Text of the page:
5) Marathon aisle running– When things really get going, and the spirit has really filled the church, the music changes to a more frenetic pace and people start acting up. Out come the marathon runners. These same few people feel it necessary to show their praise by running up and down the center and side aisles of the church. The sanctuary of my church is on the second floor, and I’m afraid that one day the floor will give in and it’s going to be a replay of the Titanic. Now, the aisle runners don’t just run amok. They have a patented type of run that resembles some NFL player’s end zone dance. High-knee stepping with the quickness all over the place. They never enter the pews or enter the pulpit. Oh no, they know better than that. That’s not good Churchianty. The ushers have stopped trying to corral these people into one place; they just run until they tire themselves out. I’m convinced that these people are trying to get in an extra aerobic workout for the week. “Watch out now Gold’s Gym, I’m getting my religion and my workout all at once!”

6) Dance club show off– Okay, so Sunday service is the morning after many people hit the clubs. Some people feel the need to show off whatever dances they learned at the club the night before during the freestyle instrumental gospel getdown. Yes, the music is upbeat, and yes some of it sounds like you can really groove to it. The Lord is cool with you getting your dance on to music being played in his honor, I’m sure of it. But some dances are best left at the club. I swear I’ve seen people doing the ‘Walk it Out’ and ‘Chicken Noodle Soup’ and even the ‘Laffy Taffy’ and ‘Electric Slide’ to some holy music. Oh goodness. Oh goodness. Oh goodness! I’m not ashamed to admit that I’ll get my dance on if I’m really into the music, but I’m smart enough to stick to a two step or something. It’s beyond hilarious to me when people claim to be Bible-beating Christians who don’t go out except to Bible Study and choir rehersal, but they can do the ‘Chicken Noodle Soup’ better than those of us who freely admit to going to the club. The lyrics are “Oh happy day, when Jesus washed….washed my sins away” NOT “let it rain, clear it out…Chicken Noodle Soup, with a soda on the side”. I promise you that. Even the pastor looks at them sometimes like “Dayum, where’d you learn that move Sister Yvonne?”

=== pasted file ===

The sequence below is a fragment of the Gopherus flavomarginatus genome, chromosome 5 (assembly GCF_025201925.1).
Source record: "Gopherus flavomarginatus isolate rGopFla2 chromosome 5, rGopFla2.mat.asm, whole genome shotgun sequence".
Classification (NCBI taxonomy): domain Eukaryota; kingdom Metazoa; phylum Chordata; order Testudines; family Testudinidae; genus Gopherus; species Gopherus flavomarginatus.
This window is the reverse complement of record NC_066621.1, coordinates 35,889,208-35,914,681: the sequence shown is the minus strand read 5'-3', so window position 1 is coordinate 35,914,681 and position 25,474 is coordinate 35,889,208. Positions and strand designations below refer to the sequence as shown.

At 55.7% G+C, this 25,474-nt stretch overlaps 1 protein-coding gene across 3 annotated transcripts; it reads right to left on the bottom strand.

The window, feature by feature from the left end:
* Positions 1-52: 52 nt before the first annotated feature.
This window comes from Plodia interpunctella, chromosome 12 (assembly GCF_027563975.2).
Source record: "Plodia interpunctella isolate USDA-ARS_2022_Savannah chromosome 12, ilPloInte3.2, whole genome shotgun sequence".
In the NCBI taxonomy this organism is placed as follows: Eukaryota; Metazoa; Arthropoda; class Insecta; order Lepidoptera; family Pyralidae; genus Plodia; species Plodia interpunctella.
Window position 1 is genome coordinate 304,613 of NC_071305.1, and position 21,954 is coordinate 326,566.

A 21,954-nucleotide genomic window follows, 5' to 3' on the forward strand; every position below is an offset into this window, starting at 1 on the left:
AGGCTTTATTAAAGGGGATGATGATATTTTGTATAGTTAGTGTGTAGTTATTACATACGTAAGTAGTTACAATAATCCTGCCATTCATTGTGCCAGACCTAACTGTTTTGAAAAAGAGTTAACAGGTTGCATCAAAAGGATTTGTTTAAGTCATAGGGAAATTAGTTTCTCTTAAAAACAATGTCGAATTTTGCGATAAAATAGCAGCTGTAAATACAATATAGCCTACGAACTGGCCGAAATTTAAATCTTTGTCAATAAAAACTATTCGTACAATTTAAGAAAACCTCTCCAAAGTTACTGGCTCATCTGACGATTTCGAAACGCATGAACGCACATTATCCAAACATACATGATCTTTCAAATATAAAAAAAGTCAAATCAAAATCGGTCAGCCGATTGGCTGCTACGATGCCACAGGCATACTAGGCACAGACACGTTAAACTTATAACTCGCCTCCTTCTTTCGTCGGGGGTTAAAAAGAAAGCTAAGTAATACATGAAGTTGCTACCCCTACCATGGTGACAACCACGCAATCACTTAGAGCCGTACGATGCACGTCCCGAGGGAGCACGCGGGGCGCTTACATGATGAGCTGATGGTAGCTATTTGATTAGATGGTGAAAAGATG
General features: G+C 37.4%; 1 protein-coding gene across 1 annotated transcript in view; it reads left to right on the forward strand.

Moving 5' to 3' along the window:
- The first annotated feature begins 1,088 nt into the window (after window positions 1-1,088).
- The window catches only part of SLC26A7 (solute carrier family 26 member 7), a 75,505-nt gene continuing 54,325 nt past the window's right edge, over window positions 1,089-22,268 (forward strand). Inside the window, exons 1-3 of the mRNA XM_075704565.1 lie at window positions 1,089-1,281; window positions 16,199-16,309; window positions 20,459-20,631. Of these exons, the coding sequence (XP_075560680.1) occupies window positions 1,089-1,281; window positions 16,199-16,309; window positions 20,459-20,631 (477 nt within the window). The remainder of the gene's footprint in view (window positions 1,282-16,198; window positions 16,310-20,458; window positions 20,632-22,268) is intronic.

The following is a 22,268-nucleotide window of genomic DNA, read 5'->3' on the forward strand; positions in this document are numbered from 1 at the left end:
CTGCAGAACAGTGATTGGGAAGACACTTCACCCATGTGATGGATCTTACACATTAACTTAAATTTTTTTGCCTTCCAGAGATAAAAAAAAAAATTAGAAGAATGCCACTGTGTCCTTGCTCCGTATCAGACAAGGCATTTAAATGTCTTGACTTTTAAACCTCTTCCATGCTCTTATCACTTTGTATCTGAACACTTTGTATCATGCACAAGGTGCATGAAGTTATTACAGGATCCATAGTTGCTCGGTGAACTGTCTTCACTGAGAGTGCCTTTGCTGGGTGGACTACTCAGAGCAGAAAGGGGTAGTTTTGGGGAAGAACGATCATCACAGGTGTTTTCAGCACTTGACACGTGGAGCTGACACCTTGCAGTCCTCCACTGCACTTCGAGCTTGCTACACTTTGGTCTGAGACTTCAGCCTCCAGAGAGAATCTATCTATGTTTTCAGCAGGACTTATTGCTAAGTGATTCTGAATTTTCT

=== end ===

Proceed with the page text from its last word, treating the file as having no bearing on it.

There are plenty more similar things that people do when the Holy Ghost gets them, I’ve only listed a few. I have strong opinions about church, and some of them are not so favorable. However, I keep going back—of course to get the Word, but partially to see the debauchery going on within the hallowed walls. I should probably be ashamed of that, but me being who I am, of course I’m not. When I was a kid not yet old enough to go to the club on the weekends, I would be excited to go watch people get down with their bad selves!

I just hope when I get old, I don’t end up throwing my wig one day. I’m not sure I could live with myself.

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2 thoughts on “Holy Ghost Hoedown

  1. Thank you, Tasha, for a morning laugh.

    I was raised in the A.M.E. church, and my church was rather sedate, but my grandparents on my dad’s side were straight-up Pentacostals.

    I remember the first time I saw the whole, full-blown, fainting, dancing, tamborine smacking, get-down-with-your-bad-christian-self, church service. I was 14 and it was at my Grandfather’s funeral.

    I was so stunned, I was beside myself with laughter… I had never seen anything like that in my life!

    We attend a Lutheran Church, and believe me when I tell you… you ain’t gonna see ANYthing like that, there.